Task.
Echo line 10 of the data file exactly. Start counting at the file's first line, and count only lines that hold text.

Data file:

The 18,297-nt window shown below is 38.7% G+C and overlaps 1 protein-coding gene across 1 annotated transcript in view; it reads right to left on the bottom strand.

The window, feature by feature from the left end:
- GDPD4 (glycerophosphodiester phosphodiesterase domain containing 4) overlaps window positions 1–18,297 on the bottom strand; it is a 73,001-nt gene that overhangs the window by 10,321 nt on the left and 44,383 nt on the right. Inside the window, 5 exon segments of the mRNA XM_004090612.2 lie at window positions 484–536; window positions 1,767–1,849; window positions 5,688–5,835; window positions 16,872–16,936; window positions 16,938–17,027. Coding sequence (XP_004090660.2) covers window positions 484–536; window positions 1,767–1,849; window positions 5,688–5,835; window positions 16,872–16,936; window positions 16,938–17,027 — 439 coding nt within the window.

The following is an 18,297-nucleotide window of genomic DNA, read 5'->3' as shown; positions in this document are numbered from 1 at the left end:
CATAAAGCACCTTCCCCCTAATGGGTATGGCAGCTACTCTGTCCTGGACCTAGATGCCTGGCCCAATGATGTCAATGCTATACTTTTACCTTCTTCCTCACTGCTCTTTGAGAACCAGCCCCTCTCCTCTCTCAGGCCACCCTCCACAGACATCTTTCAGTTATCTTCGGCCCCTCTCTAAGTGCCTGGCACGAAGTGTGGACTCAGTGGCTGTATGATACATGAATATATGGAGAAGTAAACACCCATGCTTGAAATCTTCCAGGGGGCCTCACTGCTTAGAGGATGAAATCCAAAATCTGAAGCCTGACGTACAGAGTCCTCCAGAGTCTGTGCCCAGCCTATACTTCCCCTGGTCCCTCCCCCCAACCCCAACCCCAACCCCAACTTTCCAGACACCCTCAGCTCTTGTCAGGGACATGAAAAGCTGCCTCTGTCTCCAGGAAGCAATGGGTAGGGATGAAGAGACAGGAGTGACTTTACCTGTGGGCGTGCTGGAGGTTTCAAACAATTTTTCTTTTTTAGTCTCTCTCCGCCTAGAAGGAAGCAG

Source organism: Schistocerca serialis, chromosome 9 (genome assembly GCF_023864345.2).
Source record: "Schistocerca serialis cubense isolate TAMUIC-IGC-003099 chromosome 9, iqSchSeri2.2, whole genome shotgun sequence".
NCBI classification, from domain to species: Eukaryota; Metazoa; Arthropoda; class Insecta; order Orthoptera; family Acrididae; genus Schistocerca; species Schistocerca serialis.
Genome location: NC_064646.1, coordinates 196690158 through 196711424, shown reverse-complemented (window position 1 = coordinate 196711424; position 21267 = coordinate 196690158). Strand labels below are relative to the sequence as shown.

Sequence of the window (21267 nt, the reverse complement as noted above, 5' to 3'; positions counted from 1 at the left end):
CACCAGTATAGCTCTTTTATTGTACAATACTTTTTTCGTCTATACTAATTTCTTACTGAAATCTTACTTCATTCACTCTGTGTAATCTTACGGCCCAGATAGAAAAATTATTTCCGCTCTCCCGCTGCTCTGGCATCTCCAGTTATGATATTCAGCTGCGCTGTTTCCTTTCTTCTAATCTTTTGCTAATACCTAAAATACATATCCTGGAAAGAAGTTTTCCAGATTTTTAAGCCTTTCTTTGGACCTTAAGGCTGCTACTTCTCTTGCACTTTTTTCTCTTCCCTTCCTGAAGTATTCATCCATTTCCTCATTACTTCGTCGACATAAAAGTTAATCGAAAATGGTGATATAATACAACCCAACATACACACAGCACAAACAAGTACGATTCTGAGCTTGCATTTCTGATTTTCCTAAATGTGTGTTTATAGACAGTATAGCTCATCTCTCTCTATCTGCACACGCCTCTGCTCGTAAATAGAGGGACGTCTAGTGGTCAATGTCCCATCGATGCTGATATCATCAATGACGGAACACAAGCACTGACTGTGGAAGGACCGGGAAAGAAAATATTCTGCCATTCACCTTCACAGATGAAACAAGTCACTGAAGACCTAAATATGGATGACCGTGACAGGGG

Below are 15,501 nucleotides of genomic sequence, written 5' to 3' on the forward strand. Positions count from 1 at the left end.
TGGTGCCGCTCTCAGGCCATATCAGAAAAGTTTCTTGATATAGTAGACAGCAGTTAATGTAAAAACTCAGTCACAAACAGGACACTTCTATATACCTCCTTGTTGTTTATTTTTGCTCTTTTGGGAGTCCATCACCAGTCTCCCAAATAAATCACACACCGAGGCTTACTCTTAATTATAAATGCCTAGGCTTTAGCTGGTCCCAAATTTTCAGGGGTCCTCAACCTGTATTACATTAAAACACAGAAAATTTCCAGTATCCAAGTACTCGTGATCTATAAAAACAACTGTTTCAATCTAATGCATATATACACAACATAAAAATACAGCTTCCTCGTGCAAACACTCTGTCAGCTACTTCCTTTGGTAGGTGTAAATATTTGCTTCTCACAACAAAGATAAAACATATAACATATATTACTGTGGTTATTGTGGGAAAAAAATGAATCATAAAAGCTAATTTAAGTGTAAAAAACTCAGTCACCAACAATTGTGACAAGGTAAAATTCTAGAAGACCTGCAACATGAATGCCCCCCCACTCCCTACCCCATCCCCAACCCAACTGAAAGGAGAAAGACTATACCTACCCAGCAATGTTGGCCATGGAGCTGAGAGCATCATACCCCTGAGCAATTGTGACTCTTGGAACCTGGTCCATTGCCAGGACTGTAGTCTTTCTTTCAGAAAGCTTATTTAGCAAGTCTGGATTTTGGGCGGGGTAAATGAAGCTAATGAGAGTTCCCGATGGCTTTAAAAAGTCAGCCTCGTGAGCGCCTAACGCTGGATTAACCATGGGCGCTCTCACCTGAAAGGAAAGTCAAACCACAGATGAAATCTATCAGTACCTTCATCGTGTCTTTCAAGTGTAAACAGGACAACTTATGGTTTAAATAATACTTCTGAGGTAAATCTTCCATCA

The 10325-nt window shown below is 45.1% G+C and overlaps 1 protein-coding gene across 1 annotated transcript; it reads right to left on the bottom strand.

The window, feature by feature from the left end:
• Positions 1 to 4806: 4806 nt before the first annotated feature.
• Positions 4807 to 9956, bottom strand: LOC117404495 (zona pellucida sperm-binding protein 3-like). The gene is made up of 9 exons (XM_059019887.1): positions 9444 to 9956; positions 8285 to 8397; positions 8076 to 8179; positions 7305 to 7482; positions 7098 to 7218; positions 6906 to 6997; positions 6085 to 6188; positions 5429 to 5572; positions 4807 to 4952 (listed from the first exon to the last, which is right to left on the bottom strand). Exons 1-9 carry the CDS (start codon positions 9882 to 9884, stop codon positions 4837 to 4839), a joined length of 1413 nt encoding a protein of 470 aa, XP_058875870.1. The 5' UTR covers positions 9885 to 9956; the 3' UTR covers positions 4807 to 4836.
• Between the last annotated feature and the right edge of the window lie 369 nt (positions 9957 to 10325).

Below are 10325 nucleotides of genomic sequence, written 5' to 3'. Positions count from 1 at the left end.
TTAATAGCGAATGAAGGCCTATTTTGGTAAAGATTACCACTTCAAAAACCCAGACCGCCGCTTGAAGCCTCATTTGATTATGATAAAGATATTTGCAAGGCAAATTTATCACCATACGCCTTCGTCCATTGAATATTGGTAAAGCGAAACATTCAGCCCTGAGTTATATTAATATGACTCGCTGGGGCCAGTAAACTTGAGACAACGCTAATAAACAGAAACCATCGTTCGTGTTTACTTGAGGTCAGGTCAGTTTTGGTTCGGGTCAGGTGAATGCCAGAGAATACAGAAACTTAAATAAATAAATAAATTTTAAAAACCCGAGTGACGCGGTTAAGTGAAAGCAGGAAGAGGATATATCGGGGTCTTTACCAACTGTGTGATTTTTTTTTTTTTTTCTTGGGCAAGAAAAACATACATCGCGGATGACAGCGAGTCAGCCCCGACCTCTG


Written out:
Sequence of the window (21267 nt, the reverse complement as noted above, 5' to 3'; positions counted from 1 at the left end):